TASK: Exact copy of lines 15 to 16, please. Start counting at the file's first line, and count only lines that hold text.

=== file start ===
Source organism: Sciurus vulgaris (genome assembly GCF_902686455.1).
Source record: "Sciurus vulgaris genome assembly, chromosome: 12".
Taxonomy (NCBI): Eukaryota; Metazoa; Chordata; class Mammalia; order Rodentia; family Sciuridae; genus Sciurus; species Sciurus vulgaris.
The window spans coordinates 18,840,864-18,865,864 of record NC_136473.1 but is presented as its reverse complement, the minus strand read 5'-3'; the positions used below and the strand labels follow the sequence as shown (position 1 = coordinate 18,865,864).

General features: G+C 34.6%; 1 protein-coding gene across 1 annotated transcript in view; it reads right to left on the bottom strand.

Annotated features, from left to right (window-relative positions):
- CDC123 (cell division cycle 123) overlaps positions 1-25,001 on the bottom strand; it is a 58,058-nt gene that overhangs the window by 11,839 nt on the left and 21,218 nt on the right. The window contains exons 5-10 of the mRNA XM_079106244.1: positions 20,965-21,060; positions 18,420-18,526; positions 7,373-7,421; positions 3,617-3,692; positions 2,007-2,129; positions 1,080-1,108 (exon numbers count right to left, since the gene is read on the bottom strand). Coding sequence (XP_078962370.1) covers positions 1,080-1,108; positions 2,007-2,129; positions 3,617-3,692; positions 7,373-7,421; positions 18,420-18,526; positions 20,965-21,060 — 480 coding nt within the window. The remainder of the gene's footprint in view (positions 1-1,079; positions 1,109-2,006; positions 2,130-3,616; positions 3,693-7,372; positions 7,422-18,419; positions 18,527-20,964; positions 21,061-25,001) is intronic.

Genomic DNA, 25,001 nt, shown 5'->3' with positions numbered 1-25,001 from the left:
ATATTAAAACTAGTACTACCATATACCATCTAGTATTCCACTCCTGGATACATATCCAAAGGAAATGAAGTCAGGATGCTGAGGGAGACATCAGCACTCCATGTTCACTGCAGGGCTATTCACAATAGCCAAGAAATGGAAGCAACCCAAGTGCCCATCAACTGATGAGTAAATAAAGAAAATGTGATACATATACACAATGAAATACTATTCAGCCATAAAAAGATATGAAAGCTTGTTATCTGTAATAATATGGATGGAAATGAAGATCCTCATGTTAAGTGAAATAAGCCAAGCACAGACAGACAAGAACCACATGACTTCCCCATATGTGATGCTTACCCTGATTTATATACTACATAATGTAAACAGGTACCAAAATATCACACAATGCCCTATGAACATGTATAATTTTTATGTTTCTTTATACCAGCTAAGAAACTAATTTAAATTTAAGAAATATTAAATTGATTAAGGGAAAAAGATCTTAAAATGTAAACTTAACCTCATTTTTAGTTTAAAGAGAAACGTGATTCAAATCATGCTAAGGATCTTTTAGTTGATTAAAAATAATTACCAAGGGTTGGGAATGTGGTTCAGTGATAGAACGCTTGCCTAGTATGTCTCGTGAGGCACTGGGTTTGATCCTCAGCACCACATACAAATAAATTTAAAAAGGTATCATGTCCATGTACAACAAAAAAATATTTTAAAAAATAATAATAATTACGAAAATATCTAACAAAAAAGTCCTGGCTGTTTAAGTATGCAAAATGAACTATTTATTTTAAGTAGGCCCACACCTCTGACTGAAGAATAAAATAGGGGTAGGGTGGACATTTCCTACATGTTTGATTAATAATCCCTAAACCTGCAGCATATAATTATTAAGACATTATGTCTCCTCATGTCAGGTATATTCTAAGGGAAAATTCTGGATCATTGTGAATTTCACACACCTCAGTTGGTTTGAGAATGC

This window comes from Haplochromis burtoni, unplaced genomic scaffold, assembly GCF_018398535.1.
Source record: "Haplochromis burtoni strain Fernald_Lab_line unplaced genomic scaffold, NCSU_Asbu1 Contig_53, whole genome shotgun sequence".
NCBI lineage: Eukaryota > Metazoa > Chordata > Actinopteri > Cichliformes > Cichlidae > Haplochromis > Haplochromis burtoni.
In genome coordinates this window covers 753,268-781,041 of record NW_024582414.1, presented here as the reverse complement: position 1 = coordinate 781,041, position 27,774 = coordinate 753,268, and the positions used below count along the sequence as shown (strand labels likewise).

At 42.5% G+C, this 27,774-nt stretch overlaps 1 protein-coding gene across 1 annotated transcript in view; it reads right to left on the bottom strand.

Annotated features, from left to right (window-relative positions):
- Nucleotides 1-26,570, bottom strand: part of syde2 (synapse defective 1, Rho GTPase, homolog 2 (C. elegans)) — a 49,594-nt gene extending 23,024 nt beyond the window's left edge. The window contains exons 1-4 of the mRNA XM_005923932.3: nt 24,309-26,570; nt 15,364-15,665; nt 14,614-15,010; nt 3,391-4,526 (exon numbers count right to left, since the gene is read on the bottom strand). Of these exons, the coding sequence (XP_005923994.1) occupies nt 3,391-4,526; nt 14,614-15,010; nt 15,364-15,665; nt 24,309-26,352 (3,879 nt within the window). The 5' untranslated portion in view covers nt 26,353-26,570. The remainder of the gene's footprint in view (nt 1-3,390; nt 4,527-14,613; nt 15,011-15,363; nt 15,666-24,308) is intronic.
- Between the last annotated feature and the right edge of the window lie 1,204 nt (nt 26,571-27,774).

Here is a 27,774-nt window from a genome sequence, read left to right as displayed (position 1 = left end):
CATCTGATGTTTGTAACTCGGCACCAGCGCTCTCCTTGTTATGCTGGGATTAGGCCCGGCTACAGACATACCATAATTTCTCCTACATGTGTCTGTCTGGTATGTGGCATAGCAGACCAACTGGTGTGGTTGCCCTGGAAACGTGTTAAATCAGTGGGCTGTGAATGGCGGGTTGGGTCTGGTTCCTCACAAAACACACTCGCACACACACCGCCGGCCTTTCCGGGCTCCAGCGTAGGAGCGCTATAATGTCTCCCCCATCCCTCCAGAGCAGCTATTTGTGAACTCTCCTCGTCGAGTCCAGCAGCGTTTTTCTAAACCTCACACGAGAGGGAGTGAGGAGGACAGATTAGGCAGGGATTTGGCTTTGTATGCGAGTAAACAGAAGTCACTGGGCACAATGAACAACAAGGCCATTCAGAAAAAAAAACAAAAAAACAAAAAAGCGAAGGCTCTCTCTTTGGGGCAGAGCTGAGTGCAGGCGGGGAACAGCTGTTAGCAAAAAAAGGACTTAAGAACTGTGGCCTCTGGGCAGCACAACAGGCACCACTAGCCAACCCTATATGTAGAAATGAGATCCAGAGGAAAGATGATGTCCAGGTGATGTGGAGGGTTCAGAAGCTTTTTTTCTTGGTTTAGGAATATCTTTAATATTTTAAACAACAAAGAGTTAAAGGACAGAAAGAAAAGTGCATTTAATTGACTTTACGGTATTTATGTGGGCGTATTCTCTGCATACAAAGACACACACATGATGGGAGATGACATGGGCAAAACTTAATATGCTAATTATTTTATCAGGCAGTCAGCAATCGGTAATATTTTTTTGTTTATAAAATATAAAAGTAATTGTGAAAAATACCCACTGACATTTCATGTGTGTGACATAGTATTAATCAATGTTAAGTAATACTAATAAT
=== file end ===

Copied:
Annotated features, from left to right (window-relative positions):
- Nucleotides 1-26,570, bottom strand: part of syde2 (synapse defective 1, Rho GTPase, homolog 2 (C. elegans)) — a 49,594-nt gene extending 23,024 nt beyond the window's left edge. The window contains exons 1-4 of the mRNA XM_005923932.3: nt 24,309-26,570; nt 15,364-15,665; nt 14,614-15,010; nt 3,391-4,526 (exon numbers count right to left, since the gene is read on the bottom strand). Of these exons, the coding sequence (XP_005923994.1) occupies nt 3,391-4,526; nt 14,614-15,010; nt 15,364-15,665; nt 24,309-26,352 (3,879 nt within the window). The 5' untranslated portion in view covers nt 26,353-26,570. The remainder of the gene's footprint in view (nt 1-3,390; nt 4,527-14,613; nt 15,011-15,363; nt 15,666-24,308) is intronic.